William Finnie, who had been the works manager for the last ten years acquired the Station Works and permission to carry on business from these premises as a millwright and engineer under the firm name of “James Crichton”, as well as the right to manufacture and supply spares to “Crichton” threshers.  By 1969 the company was advertising as “James Crichton, millwrights, bodybuilders and engineers, Turriff”.

Next time you see a Crichton threshing mill, you will see a long-established part of the Aberdeenshire tradition of threshing mill making.

The photographs of the Crichton threshing mill were taken at Aberdeenshire Farming Museum, August 2014.

© 2016 Heather Holmes


Blowing through the barn

A number of implements and machines were used to process grain in the barn.  They included machines to dress grain.

In 1889 Henry Stephens wrote:

883632_444919932367979_3313925649869772730_o“In former times the threshing and dressing of grain were distinct operations performed at different times.  Now they may be said to be but two parts of one operation.  The modern threshing-machine is the most improved type is so admirably equipped as to efficiently clean and dress the grain, as well as separate it from the straw … Still there are many farms on which the threshing-mills only partially dress the grain, and not a few indeed, mostly of small size, where the threshing-machines do little or nothing except separate the grain and the straw.  Most probably another decade or two will see these latter cases reduced to rare instances; but that day has not quite arrived …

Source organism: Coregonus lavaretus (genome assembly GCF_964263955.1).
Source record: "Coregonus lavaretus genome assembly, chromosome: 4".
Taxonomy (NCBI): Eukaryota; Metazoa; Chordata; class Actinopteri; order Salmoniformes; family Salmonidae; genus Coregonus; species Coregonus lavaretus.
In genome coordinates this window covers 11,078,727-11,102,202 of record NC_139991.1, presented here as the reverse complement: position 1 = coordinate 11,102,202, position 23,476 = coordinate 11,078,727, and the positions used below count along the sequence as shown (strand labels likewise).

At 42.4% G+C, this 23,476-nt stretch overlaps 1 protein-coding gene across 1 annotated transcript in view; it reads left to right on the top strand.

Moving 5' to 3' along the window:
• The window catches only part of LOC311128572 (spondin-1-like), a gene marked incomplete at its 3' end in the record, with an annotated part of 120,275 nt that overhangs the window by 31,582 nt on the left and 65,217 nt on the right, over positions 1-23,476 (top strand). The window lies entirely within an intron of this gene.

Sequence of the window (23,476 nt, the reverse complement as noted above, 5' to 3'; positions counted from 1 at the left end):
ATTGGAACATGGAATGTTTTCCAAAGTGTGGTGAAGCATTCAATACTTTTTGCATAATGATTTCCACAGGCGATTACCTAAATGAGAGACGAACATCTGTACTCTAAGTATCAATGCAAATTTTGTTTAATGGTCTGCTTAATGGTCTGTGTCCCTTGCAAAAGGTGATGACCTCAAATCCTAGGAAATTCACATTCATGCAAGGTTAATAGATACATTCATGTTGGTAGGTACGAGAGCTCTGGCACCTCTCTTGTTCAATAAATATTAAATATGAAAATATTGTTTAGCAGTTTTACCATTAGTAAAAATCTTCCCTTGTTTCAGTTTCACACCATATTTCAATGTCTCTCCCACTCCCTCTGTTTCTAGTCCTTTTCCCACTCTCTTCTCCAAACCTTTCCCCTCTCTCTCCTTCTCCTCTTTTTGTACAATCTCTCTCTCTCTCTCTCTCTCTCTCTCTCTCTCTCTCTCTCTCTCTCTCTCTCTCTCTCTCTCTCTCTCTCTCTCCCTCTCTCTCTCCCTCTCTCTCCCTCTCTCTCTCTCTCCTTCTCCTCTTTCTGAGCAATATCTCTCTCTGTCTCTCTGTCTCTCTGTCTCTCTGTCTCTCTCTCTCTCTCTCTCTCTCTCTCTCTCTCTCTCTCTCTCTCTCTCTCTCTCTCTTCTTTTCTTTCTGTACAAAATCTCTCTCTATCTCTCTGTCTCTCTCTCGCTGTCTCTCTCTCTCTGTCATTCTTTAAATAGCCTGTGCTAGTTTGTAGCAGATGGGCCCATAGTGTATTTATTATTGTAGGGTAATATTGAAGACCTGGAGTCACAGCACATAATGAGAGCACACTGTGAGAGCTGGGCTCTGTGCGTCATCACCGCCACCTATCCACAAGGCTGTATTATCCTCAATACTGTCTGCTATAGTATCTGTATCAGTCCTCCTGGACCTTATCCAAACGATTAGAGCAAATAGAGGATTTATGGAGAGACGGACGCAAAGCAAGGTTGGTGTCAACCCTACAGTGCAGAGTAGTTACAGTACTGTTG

12771993_444919975701308_3233317723191591970_oCorn-dressing machines-Some idea may, in the first place, be given of the machines employed in dressing corn.  They are often named blowers or fanners, because they blow away the filth from the corn by means of fans.  When cleaning-fanners are fixed to one spot, and are connected with elevators, they are generally of large dimensions, and of more complicated of large dimensions, and of more complicated construction than when made to be moved about the barn.”

10683577_444920139034625_829075047802546794_oDespite Stephen’s predictions, fanners, winnowing and dressing machines continued to made and used on Scottish farms well into the twentieth century.  If you were a farmer in 1912, you could have purchased one from a number of Scottish makers.  Kemp & Nicholson, Scottish Central Works, Stirling, made Scotch fanners riddles (16×16 inches or 18×18 inches). Charles Weir, Implement Works, Strathaven, made barn fanners with four riddles and sand sieve which could be purchased for £6 10s. A. & J. Main & Co. Ltd, Edinburgh, made side delivery fanners, which could be purchased for £8 10s.

Today, a number of fanners can be seen in our agricultural museums and around the rally fields.  They tell and interesting story of grain processing, especially on some of the smaller farms, well into the twentieth century.

The fanners made by Robert Garvie were photographed at the Aberdeenshire Farming Museum, August 2014.

Source: Henry Stephens, The Book of the Farm, Division 2, Edinburgh and London, 1889

© 2016 Heather Holmes


Chaff cutting

A number of machines were available to farmers to prepare food for livestock.  One of these was chaff cutters.  In 1889 Henry Stephens wrote: